Salvaging Social Security Through Personal Accounts
March 2, 2001
Payroll taxes from current workers are used to pay Social Security benefits to current retirees. This pay-as-you-go scheme would be viable only if the number of workers grew faster than the number of retirees.
In 1940 -- the first year Social Security paid out benefits -- there were 42 workers for each retiree. But now there are only three workers per retiree, and that ratio will soon drop to about 2-to-1. So the present system is not viable and that is why President George W. Bush wants to allow workers to invest a portion of their payroll tax dollars in personal investment accounts.
- A National Center for Policy Analysis study by Social Security trustee Tom Saving verifies that without the personal accounts, we will have either four times as much debt by 2050 as we have today -- or a payroll tax rate of 19.6 percent, a 57 percent increase.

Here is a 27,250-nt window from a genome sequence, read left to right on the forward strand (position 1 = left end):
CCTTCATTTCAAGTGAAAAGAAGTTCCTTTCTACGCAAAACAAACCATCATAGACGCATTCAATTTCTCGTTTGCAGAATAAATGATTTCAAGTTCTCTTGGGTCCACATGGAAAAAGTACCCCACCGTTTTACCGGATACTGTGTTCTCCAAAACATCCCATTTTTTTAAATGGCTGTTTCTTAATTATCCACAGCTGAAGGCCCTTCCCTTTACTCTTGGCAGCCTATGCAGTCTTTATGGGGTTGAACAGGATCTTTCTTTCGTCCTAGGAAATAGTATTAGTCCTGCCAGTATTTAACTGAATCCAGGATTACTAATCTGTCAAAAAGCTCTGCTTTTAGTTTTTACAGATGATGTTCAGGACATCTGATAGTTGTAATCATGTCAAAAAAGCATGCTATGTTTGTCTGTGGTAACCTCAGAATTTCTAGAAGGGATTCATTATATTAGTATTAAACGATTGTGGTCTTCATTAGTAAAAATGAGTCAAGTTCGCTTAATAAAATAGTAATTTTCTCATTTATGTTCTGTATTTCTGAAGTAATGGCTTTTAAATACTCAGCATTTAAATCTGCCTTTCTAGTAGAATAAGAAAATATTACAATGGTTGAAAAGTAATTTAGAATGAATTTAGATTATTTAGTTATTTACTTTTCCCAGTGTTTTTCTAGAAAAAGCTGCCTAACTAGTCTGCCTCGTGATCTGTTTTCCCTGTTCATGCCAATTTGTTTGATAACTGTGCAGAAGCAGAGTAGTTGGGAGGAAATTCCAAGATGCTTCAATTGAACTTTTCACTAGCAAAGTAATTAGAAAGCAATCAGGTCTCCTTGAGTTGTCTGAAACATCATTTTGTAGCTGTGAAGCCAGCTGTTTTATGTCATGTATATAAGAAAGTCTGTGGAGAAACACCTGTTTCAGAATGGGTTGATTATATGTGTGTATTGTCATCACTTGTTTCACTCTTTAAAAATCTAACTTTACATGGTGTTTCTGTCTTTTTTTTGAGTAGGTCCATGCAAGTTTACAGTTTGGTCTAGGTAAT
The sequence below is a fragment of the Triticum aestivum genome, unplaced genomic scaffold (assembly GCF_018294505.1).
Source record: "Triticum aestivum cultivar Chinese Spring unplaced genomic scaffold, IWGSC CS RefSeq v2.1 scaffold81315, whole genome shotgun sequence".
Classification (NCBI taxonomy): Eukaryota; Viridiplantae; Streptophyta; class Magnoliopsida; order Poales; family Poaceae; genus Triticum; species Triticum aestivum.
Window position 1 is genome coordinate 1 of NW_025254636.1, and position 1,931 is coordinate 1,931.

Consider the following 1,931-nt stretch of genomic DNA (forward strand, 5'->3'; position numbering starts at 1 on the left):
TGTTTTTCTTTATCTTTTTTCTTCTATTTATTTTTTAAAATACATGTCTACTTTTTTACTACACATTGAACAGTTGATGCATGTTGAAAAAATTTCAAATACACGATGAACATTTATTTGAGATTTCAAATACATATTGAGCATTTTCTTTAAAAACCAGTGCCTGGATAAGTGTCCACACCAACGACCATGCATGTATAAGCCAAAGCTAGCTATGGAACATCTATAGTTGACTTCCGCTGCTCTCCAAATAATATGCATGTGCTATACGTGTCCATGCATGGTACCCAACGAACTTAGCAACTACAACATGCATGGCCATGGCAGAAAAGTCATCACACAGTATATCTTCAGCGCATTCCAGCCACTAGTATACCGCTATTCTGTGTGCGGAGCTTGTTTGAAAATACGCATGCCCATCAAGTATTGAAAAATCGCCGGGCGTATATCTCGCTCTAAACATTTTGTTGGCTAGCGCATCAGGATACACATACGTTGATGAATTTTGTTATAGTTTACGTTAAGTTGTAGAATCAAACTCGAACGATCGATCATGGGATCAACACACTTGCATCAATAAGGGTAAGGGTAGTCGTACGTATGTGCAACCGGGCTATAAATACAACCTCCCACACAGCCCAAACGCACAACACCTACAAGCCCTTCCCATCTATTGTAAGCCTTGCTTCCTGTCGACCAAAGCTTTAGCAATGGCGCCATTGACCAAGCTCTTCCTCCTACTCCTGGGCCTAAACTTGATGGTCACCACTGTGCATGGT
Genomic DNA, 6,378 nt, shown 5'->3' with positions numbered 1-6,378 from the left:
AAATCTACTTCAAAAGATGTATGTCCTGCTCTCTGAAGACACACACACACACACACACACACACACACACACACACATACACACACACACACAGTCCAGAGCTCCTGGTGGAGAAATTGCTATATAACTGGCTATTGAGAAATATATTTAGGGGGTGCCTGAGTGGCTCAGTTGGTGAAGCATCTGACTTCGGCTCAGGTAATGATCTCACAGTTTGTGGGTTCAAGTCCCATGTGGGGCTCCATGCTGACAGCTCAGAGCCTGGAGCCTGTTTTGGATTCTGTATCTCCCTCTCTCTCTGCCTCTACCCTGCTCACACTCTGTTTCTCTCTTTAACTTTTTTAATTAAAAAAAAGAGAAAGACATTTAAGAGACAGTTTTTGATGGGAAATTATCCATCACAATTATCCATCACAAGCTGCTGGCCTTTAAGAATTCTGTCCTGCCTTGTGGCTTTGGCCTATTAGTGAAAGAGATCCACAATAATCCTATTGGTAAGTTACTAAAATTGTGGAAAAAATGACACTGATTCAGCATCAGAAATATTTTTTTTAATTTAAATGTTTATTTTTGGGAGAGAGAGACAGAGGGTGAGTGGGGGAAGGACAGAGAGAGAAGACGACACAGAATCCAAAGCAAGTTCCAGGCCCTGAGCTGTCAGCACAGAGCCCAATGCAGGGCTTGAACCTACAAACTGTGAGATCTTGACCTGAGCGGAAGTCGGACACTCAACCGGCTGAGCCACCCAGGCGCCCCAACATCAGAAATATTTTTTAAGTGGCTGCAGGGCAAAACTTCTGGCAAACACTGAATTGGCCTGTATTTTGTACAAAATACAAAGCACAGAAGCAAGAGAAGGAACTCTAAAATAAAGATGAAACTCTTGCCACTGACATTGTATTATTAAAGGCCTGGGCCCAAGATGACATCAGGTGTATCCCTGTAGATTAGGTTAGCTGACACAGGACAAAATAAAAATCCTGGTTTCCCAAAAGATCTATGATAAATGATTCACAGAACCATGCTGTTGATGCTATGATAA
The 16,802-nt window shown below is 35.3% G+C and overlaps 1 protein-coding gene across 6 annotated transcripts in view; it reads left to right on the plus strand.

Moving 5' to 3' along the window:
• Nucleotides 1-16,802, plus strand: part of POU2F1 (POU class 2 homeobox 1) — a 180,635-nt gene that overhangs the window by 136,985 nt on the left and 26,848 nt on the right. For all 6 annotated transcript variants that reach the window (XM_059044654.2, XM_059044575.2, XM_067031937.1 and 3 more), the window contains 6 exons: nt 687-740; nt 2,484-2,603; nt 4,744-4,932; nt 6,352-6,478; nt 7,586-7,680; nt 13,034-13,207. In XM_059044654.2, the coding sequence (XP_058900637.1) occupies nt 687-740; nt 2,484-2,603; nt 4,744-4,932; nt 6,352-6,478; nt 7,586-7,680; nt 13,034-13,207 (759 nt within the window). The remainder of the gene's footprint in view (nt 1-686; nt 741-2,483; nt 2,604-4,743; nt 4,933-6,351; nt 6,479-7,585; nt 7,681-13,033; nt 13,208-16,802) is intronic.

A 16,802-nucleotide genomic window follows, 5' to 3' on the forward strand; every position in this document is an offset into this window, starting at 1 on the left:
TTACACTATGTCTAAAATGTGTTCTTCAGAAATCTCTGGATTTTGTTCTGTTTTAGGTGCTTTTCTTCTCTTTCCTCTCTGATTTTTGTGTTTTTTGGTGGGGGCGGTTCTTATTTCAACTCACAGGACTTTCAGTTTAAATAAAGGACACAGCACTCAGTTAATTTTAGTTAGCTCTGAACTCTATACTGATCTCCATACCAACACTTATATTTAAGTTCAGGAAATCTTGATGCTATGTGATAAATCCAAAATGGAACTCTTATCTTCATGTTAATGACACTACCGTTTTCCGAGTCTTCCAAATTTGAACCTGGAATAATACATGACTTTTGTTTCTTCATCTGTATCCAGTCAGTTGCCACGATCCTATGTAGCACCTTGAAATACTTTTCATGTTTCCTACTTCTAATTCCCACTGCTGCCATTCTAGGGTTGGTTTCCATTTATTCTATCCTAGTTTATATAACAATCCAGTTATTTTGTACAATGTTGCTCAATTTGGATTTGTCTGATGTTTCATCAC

- The accounts will enable people to accumulate hundreds of thousands of dollars toward their retirement -- an outcome which should be of particular interest to minority workers, whose life expectancy is less than that of white workers.
- According to Saving, a 20-year-old black male can expect to pay $40,979 more in Social Security taxes over an average lifetime than he receives in benefits.
- Furthermore, his rate of return on Social Security taxes will only be 0.7 percent.
Source: Pete du Pont (National Center for Policy Analysis), "Act II: Social Security Reform," Washington Times, March 2, 2001.
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